If you have technology that you want to market in China (or Chinese-speaking regions around the world), or perhaps other types of goods and service, highly accurate Mandarin translation services are key to your company’s success. If your firm can zero in on the demographics you’re after, and get your message across in Chinese, you’ll be able to forge solid relationships with local partners, and build a good name for your company or product. When it comes to English Chinese translations (or any other language into Mandarin Chinese), things can get a little tricky if you work with translators who aren’t up on modern Chinese, local trends, or the constantly evolving business environment that is in China today.
Before we look at how reputable Chinese business translation services, with years of experience, can help your company, let’s take a look at a few examples of how well-known businesses have gotten translations wrong in the past.
Chinese Translations Gone Wrong
Brand name and first impressions are vital to success in any market, but especially in China, which dominates the planet in so many fields now, and is catching up to and surpassing the West in raw purchasing power. Competition for shares of the lucrative Chinese markets in an array of fields and industries is fierce — and only set to increase.
An important fact to remember when translating Chinese is that Chinese characters not only connote sounds, but many are also pictographs (or compound pictographs) as well, with images that often carry several layers of meaning. While this is wonderful for poetry, it can cause trouble for foreign words, slogans, ideas and brands in relation to English Chinese translations.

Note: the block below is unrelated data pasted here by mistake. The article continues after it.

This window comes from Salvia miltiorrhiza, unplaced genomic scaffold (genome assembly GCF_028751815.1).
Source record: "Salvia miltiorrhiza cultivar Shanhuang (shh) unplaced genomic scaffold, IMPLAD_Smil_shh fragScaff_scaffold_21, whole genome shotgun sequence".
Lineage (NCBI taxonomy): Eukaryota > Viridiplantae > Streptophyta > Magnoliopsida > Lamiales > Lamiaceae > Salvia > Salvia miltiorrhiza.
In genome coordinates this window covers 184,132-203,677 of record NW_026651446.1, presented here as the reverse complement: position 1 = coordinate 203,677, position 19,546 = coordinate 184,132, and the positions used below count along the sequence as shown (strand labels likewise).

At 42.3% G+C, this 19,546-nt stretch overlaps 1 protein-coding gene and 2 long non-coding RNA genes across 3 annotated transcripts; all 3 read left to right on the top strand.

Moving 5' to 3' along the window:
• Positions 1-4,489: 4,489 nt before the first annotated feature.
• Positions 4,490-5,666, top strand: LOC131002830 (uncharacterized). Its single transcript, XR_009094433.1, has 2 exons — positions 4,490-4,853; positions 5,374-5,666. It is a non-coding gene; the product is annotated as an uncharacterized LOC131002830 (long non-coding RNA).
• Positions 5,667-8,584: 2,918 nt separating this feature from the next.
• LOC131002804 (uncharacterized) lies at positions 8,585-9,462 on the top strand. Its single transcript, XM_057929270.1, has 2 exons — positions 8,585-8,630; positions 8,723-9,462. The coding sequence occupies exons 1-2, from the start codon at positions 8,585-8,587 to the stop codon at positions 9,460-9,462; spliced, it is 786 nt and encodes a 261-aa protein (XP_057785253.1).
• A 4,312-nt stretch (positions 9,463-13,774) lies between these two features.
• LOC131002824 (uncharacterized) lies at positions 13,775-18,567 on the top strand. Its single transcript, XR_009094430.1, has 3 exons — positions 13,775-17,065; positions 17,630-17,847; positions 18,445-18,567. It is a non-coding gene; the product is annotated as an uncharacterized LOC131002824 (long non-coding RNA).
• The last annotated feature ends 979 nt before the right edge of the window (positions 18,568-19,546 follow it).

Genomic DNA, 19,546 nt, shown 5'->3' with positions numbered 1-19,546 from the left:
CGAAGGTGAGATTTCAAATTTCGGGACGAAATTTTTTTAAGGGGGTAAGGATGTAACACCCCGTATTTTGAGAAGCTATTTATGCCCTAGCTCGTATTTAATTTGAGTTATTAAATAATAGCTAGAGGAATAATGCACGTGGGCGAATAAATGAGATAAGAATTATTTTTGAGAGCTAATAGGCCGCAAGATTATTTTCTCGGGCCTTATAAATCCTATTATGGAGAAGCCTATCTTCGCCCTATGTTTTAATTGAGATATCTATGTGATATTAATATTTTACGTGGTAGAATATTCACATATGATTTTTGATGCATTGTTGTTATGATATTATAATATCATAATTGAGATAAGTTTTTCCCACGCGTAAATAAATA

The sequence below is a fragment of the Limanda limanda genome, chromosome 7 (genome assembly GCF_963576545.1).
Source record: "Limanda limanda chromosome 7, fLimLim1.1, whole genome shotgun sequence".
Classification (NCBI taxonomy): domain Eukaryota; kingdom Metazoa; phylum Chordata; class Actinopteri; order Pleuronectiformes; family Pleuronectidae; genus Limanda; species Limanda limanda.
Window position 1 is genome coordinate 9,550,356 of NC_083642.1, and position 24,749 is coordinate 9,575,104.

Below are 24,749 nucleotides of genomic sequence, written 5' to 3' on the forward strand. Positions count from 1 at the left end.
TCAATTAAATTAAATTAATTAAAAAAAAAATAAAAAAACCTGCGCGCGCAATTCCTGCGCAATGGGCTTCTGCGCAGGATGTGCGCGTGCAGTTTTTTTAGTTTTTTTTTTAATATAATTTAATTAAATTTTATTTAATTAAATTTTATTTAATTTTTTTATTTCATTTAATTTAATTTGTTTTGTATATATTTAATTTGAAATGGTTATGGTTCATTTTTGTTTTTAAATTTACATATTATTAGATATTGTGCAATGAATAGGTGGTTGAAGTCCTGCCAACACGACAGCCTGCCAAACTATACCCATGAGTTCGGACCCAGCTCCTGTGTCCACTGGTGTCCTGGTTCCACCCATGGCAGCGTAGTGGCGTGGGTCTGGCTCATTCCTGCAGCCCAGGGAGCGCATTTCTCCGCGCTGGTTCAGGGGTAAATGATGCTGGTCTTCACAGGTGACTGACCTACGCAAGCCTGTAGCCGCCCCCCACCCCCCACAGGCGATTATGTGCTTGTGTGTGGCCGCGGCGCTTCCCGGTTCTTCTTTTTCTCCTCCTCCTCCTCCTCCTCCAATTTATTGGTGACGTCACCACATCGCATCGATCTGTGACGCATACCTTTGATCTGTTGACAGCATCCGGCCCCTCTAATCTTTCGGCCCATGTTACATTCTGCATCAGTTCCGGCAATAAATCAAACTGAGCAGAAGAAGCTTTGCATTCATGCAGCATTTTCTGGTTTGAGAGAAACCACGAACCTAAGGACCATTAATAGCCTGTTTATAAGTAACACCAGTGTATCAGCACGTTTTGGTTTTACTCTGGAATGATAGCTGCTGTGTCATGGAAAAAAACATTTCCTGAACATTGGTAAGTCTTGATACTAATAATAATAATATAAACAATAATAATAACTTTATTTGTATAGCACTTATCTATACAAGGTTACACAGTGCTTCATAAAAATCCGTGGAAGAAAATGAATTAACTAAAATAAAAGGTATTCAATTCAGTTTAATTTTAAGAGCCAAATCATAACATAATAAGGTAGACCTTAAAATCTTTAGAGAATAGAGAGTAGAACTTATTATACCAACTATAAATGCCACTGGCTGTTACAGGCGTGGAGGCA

For example, when KFC first got into China back in the day, and translated their slogan “finger licking good” into Chinese, the subsequent translation actually meant that the hard-working Chinese people should “eat their own fingers off” along with their fried chicken (that’s never good for attracting repeat customers). Coca-Cola’s original translated brand name in China (before the company went with a more phonetic, character-based translation) came out as “biting the wax tadpole.” And as we all know, biting a wax tadpole isn’t very fun. Burger King got into trouble not for the choice of characters in translating the Burger King name, but due to the fact that “king” to many Chinese people signifies a company trying far too hard to be successful, which ultimately detracted from the brand’s overall image. Language and cultural norms play into both good, and bad translations alike.
Business Translation Services and Mandarin Chinese
As amusing as it is to see how translations can go wrong, it isn’t funny if it happens to your company, and then costs you money. Thankfully, there’s an easy way to avoid trouble when branding, translating documents, and marketing in Chinese. If you want your ventures in China and Chinese-speaking regions to flourish, it’s best to utilize professional Mandarin translation services and business translation services, like those provided by GlobalVision, with years of experience, a rigorous in-country proofing process (which can help avoid dangerous translation pitfalls), and the ability to assemble translation teams with a breadth of talent, that can pull off all of your business’s Mandarin Chinese translation and marketing requirements.
Whitepaper 10 Tips on Achieving Quality in Translation
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